Defining Family: International Widows’ Day

The 26th session of the United Nations (UN) Human Rights Council will come to an end this week. The Council discussions included an annual discussion on gender integration, panel discussions on preventing and eliminating child, early and forced marriage, gender stereotypes and women’s human rights and sustainable development. A resolution was also put forward on the Protection of Family, a resolution that was originally put forward back in March at the 25th session of the Human Rights Council. However, it was set aside for the next session as many member states blocked the resolution citing the resolution as controversial and damaging to progress made in the aspect of the rights of both children and women.

Image c/o Wikimedia Commons
Image c/o Wikimedia Commons

I would like to take this opportunity of the annual International Widow’s Day to highlight just why this resolution is harmful and has the potential to perpetuate the suffering and injustice faced by widows, young women, girls and boys worldwide. Firstly, the resolution builds on recent resolutions that recognise the family as the natural and fundamental group unit of society; this in itself is not a bad thing. However, it does not recognise the diversity of family formations for example a single mother with her children, a widow and her son, gay couple raising their adopted child, etc. This resolution notes that family is a man and woman and their children. Hence, it is the protection of the ‘traditional-social’ definition of family.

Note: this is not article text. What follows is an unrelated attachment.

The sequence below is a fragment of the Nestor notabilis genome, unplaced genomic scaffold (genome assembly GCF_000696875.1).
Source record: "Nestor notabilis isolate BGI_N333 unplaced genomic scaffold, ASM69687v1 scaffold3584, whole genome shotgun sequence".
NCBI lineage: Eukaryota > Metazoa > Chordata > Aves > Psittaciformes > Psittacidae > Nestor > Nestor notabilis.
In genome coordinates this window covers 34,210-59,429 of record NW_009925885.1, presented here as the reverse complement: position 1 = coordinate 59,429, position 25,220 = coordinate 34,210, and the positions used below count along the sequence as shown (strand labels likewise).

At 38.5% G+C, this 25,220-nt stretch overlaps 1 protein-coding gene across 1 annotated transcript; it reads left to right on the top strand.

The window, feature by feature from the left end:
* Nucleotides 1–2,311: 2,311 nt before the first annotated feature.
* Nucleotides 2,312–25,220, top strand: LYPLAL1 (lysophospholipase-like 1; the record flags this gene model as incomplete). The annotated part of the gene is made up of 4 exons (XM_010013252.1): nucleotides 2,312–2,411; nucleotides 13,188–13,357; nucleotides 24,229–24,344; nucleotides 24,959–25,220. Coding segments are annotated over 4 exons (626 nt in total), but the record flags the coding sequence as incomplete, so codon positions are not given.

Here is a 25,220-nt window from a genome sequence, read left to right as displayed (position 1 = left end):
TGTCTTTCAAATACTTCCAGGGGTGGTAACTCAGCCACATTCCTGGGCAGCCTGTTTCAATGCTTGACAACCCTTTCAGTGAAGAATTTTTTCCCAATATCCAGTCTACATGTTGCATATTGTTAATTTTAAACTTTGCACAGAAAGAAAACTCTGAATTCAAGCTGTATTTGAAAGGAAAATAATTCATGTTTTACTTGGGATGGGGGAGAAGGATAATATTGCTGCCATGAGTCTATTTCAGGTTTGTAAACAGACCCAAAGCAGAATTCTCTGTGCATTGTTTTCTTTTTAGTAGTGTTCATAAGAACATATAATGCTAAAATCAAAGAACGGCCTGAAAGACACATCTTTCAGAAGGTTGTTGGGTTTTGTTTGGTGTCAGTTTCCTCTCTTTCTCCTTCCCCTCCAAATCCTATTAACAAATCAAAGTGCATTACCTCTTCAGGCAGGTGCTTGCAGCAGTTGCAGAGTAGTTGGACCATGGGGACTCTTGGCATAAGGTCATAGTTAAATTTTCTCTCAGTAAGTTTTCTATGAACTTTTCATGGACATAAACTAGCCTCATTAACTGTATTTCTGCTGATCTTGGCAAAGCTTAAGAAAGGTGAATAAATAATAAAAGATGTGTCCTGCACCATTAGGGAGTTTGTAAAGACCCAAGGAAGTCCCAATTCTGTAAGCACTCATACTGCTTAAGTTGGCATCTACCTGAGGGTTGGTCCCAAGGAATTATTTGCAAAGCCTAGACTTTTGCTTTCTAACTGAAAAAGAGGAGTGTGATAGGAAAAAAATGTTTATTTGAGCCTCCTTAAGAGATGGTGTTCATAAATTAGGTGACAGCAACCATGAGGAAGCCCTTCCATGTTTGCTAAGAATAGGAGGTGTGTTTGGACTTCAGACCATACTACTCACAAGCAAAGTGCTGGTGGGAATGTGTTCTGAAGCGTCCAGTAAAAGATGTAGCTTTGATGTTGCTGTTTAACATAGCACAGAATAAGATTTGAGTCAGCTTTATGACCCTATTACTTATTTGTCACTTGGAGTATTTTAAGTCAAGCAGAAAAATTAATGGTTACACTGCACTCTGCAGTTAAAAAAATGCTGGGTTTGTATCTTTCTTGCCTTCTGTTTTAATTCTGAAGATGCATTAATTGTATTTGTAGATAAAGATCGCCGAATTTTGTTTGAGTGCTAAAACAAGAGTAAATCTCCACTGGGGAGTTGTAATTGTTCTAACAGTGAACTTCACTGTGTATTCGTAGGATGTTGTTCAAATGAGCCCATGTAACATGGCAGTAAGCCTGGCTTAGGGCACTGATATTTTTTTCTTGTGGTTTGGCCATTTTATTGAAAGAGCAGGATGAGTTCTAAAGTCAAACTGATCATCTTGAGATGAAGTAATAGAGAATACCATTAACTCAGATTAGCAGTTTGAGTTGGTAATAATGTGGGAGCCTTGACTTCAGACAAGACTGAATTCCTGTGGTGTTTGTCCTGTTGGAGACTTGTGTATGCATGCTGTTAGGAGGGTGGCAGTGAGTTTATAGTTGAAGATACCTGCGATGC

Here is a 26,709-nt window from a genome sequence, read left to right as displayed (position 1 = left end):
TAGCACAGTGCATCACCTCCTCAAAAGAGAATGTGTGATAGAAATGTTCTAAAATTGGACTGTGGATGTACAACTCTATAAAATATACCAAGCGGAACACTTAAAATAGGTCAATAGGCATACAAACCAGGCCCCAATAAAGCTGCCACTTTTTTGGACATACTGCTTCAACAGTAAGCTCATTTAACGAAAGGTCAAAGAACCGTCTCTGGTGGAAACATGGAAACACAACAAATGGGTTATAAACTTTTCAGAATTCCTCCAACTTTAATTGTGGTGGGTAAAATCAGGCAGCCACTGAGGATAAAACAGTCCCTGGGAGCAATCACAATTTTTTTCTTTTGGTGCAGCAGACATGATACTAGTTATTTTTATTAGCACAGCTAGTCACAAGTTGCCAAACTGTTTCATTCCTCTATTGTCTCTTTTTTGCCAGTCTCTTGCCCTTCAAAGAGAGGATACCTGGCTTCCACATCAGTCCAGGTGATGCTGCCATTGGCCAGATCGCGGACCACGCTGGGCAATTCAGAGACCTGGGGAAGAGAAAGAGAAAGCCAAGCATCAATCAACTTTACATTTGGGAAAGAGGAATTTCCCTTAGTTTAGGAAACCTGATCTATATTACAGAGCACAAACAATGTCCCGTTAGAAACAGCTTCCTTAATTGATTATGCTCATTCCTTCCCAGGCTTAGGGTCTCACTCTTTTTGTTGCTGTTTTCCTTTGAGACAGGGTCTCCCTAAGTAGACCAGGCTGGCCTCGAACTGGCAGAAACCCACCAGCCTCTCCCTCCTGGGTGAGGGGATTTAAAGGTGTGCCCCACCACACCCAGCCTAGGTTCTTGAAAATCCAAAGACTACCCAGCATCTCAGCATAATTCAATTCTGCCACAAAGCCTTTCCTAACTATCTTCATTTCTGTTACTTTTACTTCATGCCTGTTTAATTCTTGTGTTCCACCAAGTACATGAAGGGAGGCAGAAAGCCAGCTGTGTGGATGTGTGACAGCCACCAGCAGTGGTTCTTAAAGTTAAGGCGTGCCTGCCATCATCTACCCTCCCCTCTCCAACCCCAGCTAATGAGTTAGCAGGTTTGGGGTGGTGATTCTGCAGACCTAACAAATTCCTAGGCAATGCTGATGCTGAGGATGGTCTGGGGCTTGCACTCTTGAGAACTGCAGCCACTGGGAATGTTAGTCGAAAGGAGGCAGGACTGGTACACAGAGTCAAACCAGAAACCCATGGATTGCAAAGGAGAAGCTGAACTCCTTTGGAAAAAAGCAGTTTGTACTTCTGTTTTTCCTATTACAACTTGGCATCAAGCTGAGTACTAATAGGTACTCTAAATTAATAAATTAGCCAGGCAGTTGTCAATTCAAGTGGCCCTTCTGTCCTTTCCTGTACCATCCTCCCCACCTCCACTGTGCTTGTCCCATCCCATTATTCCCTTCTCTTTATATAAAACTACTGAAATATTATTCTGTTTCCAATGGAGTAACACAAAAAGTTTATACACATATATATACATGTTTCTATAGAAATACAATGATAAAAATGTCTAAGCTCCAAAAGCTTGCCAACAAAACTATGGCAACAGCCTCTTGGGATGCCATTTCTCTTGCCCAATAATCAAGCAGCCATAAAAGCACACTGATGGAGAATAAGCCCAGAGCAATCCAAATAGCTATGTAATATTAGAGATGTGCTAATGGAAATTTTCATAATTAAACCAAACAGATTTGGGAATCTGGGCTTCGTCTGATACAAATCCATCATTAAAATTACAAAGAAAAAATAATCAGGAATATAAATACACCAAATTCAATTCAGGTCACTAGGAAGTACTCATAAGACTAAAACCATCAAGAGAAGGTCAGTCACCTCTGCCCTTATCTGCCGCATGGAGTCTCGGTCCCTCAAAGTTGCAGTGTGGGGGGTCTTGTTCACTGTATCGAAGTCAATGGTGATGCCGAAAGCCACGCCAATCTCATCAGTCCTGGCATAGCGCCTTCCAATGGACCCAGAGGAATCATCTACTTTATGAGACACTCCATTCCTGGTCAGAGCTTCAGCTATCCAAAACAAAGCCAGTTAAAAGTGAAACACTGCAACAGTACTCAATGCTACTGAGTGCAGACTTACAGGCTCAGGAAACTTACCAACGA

2014 is the UN’s International Year of the Family, further highlighting the importance of family. In this regard 2014 should be a year to celebrate family in all its diversity. It is an opportunity to advocate for those who do not fit into the concept of a ‘traditional family’ – for example women who are widows or people who cannot start a family due to discriminatory laws and practices.

Take the case of widows in India, who account for an estimated 40 million and approximately 10% of all the nation’s women. Their suffering and voices must be heard. In many cases these women are ostracised and have no means of making an income; forcing them into poverty. In the northern Indian state of Punjab, a widow is referred to as randi, which means “prostitute” in Punjabi. In this region, they usually arrange for the widow to marry her deceased husband’s brother as the social belief is that being owned by a man is a way to avoid being raped. Sadly, this practice of forced marriage exists in many other parts of the world and in this vein women and girls are treated as property not humans. Also, the deceased husband’s family in the majority of these cases will forcibly take actual property and land from the widow and claim it as theirs. Margaret Ngii, a widow from Kenya and mother of seven describes her traumatic experience;